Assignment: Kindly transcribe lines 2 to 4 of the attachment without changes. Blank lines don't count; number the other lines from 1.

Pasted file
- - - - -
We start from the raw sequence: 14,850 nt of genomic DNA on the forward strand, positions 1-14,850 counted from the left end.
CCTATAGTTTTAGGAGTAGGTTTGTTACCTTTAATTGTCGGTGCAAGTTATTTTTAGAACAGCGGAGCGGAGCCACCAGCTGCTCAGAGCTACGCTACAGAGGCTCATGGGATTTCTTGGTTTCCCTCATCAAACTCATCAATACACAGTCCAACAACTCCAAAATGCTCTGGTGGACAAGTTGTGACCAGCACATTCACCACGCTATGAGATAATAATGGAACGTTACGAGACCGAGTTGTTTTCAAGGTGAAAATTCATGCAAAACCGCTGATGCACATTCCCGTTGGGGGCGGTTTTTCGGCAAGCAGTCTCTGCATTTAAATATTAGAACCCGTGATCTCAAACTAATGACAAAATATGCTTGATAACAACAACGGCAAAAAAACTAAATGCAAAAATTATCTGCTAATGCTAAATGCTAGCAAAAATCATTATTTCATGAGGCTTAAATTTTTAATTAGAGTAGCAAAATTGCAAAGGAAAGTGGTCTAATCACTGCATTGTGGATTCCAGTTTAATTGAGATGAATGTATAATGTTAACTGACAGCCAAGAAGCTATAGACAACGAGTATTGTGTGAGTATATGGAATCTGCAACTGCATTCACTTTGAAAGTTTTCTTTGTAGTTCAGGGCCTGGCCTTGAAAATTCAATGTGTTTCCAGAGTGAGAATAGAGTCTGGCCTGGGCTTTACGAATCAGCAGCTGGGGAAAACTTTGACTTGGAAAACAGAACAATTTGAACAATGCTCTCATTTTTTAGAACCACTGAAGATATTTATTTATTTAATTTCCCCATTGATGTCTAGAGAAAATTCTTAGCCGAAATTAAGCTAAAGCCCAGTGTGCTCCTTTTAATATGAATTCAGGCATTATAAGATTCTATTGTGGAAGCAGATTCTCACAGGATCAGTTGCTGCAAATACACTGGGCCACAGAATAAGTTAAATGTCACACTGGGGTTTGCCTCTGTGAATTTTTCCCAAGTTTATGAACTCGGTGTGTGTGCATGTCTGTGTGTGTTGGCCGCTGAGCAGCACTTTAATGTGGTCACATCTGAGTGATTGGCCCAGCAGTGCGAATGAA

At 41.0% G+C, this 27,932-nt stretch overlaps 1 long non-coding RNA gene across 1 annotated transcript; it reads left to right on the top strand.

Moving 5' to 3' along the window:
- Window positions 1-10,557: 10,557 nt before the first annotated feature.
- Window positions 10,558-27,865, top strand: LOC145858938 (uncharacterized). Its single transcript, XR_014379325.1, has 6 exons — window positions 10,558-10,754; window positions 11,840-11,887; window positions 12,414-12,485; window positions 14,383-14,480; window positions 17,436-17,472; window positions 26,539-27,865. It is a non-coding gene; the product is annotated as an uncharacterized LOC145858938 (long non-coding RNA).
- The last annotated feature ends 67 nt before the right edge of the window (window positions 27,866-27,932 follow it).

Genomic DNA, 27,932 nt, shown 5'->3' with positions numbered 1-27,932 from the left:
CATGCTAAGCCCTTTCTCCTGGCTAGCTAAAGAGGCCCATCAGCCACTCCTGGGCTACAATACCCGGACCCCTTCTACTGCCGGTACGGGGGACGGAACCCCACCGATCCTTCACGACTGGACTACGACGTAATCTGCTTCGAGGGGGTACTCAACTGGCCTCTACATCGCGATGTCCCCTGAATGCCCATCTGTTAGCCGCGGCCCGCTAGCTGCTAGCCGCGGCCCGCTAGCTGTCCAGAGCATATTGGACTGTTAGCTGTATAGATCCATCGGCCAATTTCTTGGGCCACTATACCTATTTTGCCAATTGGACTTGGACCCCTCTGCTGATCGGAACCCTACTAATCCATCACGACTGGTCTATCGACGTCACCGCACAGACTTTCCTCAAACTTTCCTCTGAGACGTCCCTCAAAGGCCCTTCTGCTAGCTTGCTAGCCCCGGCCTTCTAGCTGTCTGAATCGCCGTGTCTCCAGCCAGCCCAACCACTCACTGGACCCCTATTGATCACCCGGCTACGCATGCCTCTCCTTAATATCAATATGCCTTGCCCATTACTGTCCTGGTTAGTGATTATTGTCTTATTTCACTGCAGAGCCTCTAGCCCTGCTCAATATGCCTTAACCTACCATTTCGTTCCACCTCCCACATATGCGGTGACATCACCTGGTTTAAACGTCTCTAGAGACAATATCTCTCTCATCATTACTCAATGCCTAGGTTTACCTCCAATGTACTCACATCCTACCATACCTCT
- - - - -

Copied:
CCTATAGTTTTAGGAGTAGGTTTGTTACCTTTAATTGTCGGTGCAAGTTATTTTTAGAACAGCGGAGCGGAGCCACCAGCTGCTCAGAGCTACGCTACAGAGGCTCATGGGATTTCTTGGTTTCCCTCATCAAACTCATCAATACACAGTCCAACAACTCCAAAATGCTCTGGTGGACAAGTTGTGACCAGCACATTCACCACGCTATGAGATAATAATGGAACGTTACGAGACCGAGTTGTTTTCAAGGTGAAAATTCATGCAAAACCGCTGATGCACATTCCCGTTGGGGGCGGTTTTTCGGCAAGCAGTCTCTGCATTTAAATATTAGAACCCGTGATCTCAAACTAATGACAAAATATGCTTGATAACAACAACGGCAAAAAAACTAAATGCAAAAATTATCTGCTAATGCTAAATGCTAGCAAAAATCATTATTTCATGAGGCTTAAATTTTTAATTAGAGTAGCAAAATTGCAAAGGAAAGTGGTCTAATCACTGCATTGTGGATTCCAGTTTAATTGAGATGAATGTATAATGTTAACTGACAGCCAAGAAGCTATAGACAACGAGTATTGTGTGAGTATATGGAATCTGCAACTGCATTCACTTTGAAAGTTTTCTTTGTAGTTCAGGGCCTGGCCTTGAAAATTCAATGTGTTTCCAGAGTGAGAATAGAGTCTGGCCTGGGCTTTACGAATCAGCAGCTGGGGAAAACTTTGACTTGGAAAACAGAACAATTTGAACAATGCTCTCATTTTTTAGAACCACTGAAGATATTTATTTATTTAATTTCCCCATTGATGTCTAGAGAAAATTCTTAGCCGAAATTAAGCTAAAGCCCAGTGTGCTCCTTTTAATATGAATTCAGGCATTATAAGATTCTATTGTGGAAGCAGATTCTCACAGGATCAGTTGCTGCAAATACACTGGGCCACAGAATAAGTTAAATGTCACACTGGGGTTTGCCTCTGTGAATTTTTCCCAAGTTTATGAACTCGGTGTGTGTGCATGTCTGTGTGTGTTGGCCGCTGAGCAGCACTTTAATGTGGTCACATCTGAGTGATTGGCCCAGCAGTGCGAATGAA

At 41.0% G+C, this 27,932-nt stretch overlaps 1 long non-coding RNA gene across 1 annotated transcript; it reads left to right on the top strand.

Moving 5' to 3' along the window: